How Steve Flesch Got His Masters Putting Mojo

How Steve Flesch Got His Masters Putting Mojo 1Half of golf is fun; the other half is putting.
−Peter Dobereiner

It wasn’t that long ago that Steve Flesch was putting “very poorly.”

You wouldn’t have known it last week at the Masters. The southpaw was dropping par-saving putts in the throw-up range and beyond like it was no big deal.

According to a piece I read in The Tour Van, Steve replaced his belly putter with a Never Compromise Exchange 5 putter three weeks ago.

“I can be a decent putter with the belly putter,” Flesch was quoted as saying, “but I’m not going to be a great putter and run the tables with it. I just kind of made a commitment and said, I’m going back to the short putter and, hey, I might have some struggles early on, but I’ll get my feel back.”

Steve won twice in 2007, both times with the belly putter. Still, he saw its limitations and made the change that put him in contention at Augusta.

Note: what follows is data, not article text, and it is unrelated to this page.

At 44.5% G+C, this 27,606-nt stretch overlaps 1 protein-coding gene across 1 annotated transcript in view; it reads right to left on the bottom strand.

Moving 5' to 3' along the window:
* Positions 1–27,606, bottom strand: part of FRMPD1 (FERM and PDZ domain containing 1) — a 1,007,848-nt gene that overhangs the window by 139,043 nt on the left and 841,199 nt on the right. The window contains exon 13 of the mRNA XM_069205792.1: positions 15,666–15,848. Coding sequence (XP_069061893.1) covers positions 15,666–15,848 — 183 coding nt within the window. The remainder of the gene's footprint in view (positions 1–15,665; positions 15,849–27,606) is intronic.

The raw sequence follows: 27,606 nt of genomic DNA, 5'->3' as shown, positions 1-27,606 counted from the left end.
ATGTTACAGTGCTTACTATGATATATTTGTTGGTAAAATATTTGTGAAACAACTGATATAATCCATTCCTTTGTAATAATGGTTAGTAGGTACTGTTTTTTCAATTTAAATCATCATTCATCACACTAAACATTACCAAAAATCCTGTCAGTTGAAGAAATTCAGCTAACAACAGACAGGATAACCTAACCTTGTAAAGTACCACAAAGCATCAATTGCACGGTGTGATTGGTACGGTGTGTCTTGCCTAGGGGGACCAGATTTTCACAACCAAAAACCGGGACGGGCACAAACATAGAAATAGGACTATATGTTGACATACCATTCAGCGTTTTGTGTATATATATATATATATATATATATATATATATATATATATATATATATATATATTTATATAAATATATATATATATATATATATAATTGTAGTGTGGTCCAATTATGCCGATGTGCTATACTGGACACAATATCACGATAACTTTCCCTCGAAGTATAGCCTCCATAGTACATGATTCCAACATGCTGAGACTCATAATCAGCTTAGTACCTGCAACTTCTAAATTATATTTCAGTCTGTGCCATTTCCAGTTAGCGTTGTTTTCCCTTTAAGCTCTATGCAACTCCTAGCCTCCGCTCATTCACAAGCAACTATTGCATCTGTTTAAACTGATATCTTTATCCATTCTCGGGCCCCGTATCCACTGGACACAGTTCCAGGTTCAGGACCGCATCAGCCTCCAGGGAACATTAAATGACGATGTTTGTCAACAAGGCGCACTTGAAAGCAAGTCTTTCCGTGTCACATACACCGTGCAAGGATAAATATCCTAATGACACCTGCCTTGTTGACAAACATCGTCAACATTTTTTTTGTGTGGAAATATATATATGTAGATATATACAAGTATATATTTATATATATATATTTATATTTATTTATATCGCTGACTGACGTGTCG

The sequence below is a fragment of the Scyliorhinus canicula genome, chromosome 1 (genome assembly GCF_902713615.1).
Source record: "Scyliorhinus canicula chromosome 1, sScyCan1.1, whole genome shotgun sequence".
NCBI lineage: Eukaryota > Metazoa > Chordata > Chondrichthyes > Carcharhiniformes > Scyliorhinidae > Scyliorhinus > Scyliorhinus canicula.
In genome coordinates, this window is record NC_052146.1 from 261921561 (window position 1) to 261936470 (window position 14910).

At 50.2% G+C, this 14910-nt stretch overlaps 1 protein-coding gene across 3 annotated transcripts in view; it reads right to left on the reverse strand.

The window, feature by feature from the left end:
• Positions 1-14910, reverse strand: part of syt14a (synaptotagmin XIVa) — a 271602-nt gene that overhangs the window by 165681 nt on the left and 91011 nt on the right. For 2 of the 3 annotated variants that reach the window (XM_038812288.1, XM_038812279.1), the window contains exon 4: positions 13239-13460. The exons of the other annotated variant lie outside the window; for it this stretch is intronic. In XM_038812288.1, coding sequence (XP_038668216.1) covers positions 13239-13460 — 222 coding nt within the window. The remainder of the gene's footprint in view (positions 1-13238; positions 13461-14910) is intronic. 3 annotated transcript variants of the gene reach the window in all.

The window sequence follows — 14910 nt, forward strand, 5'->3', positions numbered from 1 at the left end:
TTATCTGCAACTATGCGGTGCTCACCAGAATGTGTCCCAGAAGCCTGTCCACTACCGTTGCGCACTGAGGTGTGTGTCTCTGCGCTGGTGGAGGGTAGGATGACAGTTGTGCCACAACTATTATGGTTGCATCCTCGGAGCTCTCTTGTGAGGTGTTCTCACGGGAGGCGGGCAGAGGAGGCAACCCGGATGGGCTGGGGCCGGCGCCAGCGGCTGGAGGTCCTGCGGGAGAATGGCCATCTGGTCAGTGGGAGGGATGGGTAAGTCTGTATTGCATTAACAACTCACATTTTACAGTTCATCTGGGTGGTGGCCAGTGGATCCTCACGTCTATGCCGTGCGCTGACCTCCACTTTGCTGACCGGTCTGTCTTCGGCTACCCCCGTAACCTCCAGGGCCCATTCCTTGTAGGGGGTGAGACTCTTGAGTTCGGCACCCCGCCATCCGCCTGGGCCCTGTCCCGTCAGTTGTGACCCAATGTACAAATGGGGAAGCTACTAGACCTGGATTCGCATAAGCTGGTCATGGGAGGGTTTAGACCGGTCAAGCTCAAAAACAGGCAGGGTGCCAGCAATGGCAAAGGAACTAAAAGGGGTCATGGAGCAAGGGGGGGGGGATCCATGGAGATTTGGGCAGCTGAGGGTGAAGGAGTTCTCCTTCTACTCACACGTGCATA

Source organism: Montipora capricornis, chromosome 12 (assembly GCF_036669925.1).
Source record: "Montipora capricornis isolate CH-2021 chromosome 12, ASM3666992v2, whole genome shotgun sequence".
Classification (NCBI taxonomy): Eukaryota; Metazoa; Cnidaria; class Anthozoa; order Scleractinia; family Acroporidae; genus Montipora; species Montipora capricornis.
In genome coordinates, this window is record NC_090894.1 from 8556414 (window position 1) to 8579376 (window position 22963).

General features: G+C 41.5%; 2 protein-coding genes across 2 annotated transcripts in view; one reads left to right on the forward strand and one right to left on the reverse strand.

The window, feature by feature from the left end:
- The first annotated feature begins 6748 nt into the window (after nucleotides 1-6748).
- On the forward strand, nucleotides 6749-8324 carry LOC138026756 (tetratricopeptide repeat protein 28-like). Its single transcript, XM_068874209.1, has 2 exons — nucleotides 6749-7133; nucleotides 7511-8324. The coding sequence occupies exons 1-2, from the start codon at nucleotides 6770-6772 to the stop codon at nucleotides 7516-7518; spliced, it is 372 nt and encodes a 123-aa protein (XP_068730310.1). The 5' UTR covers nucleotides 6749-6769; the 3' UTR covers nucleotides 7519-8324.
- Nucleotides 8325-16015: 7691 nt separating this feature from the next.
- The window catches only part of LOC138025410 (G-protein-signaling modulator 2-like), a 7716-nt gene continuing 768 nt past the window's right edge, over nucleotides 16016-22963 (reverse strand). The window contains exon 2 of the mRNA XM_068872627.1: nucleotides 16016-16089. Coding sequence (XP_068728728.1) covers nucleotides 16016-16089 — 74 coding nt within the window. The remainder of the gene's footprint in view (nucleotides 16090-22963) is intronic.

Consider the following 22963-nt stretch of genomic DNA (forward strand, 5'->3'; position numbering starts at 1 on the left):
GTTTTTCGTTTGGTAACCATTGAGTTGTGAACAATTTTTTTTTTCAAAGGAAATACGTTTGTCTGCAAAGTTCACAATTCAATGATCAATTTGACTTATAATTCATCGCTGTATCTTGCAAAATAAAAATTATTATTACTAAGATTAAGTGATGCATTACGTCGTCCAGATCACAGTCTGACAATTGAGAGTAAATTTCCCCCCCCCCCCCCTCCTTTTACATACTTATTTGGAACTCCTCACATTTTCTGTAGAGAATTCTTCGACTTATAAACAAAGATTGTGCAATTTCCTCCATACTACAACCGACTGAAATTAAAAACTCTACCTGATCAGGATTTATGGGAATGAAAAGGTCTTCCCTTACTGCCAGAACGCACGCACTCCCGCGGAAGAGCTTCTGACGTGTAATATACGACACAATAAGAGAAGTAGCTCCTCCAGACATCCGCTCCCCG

“I think you can significantly reduce your feel, especially on short, breaking putts from five, six feet,” he said about his banished belly putter.

−The Armchair Golfer

Photo of author
Neil Sagebiel

3 thoughts on “How Steve Flesch Got His Masters Putting Mojo”

  1. I think the PGA should follow suit and ban all belly/long putters. I think these kinds of putters are maybe OK for training aids, especially the belly putters, but they need to stay outside the ropes.

    Especially since the PGA told Sam Snead he couldn’t putt croquet style (or was it called straddle style?).

    I’ve never been much for the unconventional grips either, but I think you should be allowed to grip the club any way you want, provided it allows you to strike the ball within the rules.

  2. I talked to Orville Moody last year, and he reminded me that he was the first (or at least one of the first) to use the long putter on a major tour (Senior Tour). That was about 20 years ago. He took a lot of heat, he said, and the R&A and USGA were strongly considering banning it. A poor putter, it revived Moody’s career. He cleaned up for a few years on the Senior Tour with the long putter and his daughter on the bag.

  3. Yeah, I could swear that you wrote a piece about him here and made mention of that. It seems funny to me that the USGA and the R&A seem so picky about drivers and irons but not as picky about putters. Maybe that’s a mistaken impression.

    Your comment reminded me of the conversation about the yips here; did you ever check out Bob Prichard’s website, Somax? The analyses were very interesting, and I was able to use the info to my benefit.


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